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Surjit Chokar sells fireworks for the week before the festival of lights in Brampton.

J.P. MOCZULSKI/The Globe and Mail

It's never been legal for Gurmeet Gakhal to set off fireworks at his house in Brampton on Diwali, the festival of lights celebrated by Hindus, Sikhs and Jains, but he's done it anyway every one of the 26 years he's lived in the Southern Ontario city. At first he'd shoot off colourful, sparkling plumes into the sky from his driveway to celebrate, but in recent years he has scaled down to more modest ground spinners and sparkler fountains out of fear he might set a neighbour's house aflame.

"These big patakas," he said, referring to the Hindi word for fireworks, "they're dangerous. We don't buy them."

On Wednesday and Thursday, Brampton's skies will become the canvas for this annual celebration, but also the source of tension between revellers and those who live next door to them. While the city received only 46 complaint calls about fireworks set off on Canada Day last year, it received 281 about Diwali fireworks – up 86 per cent from 2012.

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"I think that this fireworks issue is a bit of a clash of the cultures here," says John Sprovieri, a regional councillor.

One in three Bramptonians identify themselves as either Sikh or Hindu, according to the 2011 National Household Survey, compared with one in six a decade earlier. While Brampton allows for Diwali fireworks, growing South Asian populations in other parts of the Greater Toronto Area, Vancouver and Burnaby, B.C., have prompted debate over whether bylaws should be amended to allow for fireworks in those areas on Diwali, too.

This is the first year the rapidly expanding Town of Milton is allowing fireworks to be discharged on Diwali, a move that came after members of the Hindu, Sikh and Jain populations approached councillors with the pitch. In Vancouver, personal fireworks are permitted only on Halloween but the city is considering allowing them on Diwali as well as Chinese New Year and Vaisakhi, a Sikh holiday. Brampton has allowed Diwali fireworks since 2006 for people who live on wide lots, but this year introduced a new system where individuals must apply for permits to discharge fireworks on their property – an attempt to appease residents who are opposed to the pyrotechnic displays.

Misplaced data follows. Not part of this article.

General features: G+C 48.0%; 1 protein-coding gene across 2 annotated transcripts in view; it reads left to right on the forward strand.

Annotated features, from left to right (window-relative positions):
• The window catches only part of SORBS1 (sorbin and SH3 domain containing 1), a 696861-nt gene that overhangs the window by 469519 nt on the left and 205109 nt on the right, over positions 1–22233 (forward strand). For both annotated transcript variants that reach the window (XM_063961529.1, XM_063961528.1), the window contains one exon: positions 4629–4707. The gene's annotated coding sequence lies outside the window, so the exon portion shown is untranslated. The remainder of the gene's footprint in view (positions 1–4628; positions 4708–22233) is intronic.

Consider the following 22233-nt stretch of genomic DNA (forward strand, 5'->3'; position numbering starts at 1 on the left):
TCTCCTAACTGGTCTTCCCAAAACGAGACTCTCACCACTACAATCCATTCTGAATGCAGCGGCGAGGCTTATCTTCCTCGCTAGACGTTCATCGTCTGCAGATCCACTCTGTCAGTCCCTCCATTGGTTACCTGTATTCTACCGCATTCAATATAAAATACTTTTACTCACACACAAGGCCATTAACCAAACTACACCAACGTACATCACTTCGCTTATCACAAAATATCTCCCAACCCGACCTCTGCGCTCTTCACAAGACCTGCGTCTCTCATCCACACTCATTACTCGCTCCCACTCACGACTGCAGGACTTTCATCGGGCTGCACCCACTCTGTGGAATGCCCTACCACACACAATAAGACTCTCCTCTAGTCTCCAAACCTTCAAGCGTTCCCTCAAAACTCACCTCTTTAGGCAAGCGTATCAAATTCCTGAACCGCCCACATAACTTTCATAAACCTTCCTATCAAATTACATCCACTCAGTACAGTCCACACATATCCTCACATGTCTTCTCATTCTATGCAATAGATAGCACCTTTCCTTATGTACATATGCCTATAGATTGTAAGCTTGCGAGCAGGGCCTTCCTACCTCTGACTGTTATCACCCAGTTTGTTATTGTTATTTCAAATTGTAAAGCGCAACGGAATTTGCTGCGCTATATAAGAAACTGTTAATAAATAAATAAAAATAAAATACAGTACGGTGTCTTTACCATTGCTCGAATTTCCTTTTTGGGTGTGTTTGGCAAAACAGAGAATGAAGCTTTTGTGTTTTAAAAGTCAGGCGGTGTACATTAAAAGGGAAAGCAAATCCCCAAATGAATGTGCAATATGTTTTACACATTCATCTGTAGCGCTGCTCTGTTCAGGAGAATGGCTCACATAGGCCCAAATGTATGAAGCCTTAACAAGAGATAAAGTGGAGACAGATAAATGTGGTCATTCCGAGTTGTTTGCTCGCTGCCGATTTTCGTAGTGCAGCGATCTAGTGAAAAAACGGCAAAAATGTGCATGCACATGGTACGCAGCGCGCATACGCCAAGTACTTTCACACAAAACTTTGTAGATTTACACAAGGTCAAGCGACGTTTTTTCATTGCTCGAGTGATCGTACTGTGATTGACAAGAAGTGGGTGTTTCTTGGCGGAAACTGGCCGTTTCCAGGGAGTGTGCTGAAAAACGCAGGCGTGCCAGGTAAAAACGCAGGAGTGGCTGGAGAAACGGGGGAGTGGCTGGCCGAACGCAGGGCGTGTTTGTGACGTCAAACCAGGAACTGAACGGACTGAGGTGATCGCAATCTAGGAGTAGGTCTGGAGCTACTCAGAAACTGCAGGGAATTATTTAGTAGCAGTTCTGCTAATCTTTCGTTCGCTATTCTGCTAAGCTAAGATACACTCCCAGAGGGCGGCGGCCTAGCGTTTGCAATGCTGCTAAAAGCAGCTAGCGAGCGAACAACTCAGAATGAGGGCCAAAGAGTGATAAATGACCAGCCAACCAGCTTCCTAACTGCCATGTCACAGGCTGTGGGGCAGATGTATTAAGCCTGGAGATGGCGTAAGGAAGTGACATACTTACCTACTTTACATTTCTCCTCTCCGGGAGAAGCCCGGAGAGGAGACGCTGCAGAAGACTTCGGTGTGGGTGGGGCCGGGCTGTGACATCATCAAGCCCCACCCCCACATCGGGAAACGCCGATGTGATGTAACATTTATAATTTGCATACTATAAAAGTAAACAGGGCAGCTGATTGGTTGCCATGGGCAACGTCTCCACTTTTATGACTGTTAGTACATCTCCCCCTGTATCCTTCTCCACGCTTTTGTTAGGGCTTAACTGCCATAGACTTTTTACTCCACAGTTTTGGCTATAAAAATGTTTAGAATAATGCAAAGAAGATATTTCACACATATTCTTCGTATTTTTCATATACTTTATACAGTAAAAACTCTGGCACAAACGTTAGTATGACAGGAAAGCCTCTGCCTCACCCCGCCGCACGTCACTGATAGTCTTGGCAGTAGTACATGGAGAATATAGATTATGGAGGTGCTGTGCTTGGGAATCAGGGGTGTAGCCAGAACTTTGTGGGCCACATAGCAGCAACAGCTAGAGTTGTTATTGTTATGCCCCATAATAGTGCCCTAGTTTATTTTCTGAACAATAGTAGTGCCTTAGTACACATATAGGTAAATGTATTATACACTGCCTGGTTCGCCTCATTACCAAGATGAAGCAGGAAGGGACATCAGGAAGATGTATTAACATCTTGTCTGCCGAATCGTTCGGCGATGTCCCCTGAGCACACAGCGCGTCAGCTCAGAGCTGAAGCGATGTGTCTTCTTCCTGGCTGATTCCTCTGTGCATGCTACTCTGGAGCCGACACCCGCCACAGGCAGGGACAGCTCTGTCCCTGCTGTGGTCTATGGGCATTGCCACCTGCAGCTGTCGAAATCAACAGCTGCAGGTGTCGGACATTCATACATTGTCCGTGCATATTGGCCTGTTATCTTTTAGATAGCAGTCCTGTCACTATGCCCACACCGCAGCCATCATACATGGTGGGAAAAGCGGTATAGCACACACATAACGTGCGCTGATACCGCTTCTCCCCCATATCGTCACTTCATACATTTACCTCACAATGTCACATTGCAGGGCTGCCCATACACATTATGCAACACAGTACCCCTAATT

While the 2006 amendment was a symbolic tip of the hat to a group of the city's religious minorities, the new permit rule makes it nearly impossible for residents to use fireworks legally.

At one of the pop-up locations of Phatboy Fireworks in South Brampton – a children's clothing store with several temporary shelves of Roman candles and multi-shot firework "cakes" at the front – supervisor Surjit Chokar is required to give customers flyers produced by the city that specify that fireworks can be discharged only on lots that are at least 18 metres wide. The city received 675 applications for Diwali fireworks permits this year, only 88 of which were approved. Most applications were rejected because residents' lots didn't meet the width requirement, a city spokesperson said.

"I didn't agree to that part of the bylaw at all," Mr. Sprovieri said, referring to the 18-metre rule. "I thought that was a ridiculous number and it didn't give all the people an equal opportunity to enjoy all festivities."

Revellers looking to celebrate in bigger spaces are also out of luck: fireworks are banned on streets, sidewalks, school yards and parks. But at Mr. Chokar's store, learning the fine print of the bylaw hasn't deterred residents from carrying on with their purchases.

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"They're not scared, either," he said. "Most of the time people call, the police come. But they just give you a warning, they don't give you a ticket. Because they know everyone's doing it."

Before it became legal to sell Diwali fireworks, residents simply bought them from those who were selling them illegally in ethnic supermarkets, video stores and off the backs of trucks.

Despite the massive volume of complaints the city receives, only four people were charged last Diwali for fireworks bylaw infractions. And while the city spent eight times as much money on fireworks patrols on Diwali in 2013 as it did on Victoria Day, total expenditure still only amounted to $16,116.

The perceived lack of teeth on the bylaw frustrates Vee Papadimos, who campaigned in 2011 for an all-out ban on personal fireworks. That year on Diwali, Mr. Papadimos's front door was hit by a neighbour's firework. Beyond personal safety, the use of fireworks – particularly on Diwali – also brings late-night cacophony to residential neighbourhoods and leaves behind a trail of garbage in the morning, Mr. Papadimos said.

"Why does it happen on Diwali and why does it not happen on Canada Day?" he asked. "It seems that – and again, not being biased and prejudiced – it's basically, 'It's my culture, it's my scene, it's my time to celebrate. I will do whatever the hell I want and it's too bad and you have to deal with it.'"

City Councillor Vicky Dhillon said the bylaw is still under review by the city and he hopes it will be changed to allow for fireworks to be set off in designated parks, which would solve some of the issues over safety and garbage. As for opponents' attitudes, he hopes they will evolve over time.

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"This always happens when any new community grows and they try to do their religious services and their cultural services," Mr. Dhillon said. "The other communities that have been living here for long, they always panic."

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